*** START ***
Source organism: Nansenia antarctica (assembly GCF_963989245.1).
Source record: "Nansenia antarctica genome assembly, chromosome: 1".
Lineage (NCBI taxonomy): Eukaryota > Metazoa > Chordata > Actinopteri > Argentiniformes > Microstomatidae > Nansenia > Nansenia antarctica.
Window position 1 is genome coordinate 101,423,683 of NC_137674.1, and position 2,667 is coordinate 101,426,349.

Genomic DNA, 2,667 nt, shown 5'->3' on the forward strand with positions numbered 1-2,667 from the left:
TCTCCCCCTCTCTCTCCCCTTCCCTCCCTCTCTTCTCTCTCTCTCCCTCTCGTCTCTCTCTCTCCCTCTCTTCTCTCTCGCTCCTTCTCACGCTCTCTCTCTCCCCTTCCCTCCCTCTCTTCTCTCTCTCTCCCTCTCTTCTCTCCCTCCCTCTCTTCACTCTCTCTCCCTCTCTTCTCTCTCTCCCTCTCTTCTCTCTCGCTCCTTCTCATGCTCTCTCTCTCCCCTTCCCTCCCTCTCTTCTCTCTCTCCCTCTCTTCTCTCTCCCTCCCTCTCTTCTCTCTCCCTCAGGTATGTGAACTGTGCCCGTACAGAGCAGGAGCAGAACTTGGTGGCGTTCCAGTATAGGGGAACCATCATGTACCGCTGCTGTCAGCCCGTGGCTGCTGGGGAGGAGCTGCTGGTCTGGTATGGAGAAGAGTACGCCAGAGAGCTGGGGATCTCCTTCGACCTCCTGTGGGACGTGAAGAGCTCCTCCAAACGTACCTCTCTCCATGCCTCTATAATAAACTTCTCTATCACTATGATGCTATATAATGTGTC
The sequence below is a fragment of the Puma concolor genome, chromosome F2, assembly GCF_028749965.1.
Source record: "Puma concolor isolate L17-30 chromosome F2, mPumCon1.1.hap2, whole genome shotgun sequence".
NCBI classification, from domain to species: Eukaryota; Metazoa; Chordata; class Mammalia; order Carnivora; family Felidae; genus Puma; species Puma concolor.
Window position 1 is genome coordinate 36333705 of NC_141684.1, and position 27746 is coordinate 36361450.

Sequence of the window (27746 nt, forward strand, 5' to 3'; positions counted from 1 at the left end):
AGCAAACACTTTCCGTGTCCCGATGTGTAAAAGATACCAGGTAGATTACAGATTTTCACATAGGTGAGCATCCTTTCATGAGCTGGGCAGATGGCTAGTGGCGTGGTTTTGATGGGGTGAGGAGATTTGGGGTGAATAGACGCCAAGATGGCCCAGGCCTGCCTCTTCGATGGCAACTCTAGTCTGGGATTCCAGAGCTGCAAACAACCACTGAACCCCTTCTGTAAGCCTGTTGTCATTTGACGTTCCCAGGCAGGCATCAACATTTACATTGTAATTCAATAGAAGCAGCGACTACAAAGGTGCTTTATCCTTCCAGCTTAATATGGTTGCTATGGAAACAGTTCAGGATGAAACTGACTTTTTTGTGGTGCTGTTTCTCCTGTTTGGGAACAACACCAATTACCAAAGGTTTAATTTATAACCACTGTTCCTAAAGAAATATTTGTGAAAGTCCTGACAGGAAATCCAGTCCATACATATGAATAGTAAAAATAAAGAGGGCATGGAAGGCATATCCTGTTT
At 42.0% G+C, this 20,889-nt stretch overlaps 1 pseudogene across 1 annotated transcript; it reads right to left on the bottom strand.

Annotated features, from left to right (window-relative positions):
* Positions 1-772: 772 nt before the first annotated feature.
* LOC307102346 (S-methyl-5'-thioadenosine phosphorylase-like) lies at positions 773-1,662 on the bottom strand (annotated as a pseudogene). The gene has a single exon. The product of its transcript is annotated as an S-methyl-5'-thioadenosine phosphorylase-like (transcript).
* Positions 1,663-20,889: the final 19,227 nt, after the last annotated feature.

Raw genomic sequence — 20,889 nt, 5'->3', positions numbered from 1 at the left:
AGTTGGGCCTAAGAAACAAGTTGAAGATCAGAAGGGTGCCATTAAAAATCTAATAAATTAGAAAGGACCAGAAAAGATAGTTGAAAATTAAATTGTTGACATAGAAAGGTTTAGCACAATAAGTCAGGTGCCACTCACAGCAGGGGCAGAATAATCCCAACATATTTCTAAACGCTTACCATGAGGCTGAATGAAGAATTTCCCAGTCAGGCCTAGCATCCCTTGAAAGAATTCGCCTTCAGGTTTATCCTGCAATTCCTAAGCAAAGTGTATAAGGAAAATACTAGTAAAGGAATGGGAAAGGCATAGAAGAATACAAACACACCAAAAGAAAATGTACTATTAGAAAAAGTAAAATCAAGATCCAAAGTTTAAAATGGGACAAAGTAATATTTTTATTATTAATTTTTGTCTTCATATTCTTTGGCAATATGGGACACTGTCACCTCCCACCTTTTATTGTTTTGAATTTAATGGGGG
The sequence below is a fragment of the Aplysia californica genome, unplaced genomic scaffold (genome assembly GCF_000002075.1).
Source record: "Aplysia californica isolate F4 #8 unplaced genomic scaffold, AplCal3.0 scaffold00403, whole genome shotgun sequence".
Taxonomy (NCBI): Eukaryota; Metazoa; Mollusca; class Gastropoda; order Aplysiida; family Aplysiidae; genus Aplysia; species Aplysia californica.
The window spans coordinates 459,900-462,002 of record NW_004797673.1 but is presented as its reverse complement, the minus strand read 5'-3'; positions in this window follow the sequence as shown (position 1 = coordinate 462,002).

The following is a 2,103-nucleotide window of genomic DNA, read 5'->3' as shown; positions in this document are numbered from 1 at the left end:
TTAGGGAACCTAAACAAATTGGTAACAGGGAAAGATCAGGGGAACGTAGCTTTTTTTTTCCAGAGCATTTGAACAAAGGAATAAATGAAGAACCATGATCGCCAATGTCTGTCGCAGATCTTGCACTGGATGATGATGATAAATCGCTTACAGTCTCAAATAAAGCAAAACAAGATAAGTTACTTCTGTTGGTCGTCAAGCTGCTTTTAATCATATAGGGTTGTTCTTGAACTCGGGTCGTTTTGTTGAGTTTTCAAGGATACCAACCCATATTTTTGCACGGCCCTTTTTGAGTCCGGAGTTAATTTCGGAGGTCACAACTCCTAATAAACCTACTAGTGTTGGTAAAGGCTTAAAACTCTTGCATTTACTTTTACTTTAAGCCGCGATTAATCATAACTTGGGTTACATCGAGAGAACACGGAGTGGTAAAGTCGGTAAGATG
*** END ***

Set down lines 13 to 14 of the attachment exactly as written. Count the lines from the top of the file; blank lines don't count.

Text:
At 42.0% G+C, this 20,889-nt stretch overlaps 1 pseudogene across 1 annotated transcript; it reads right to left on the bottom strand.

Annotated features, from left to right (window-relative positions):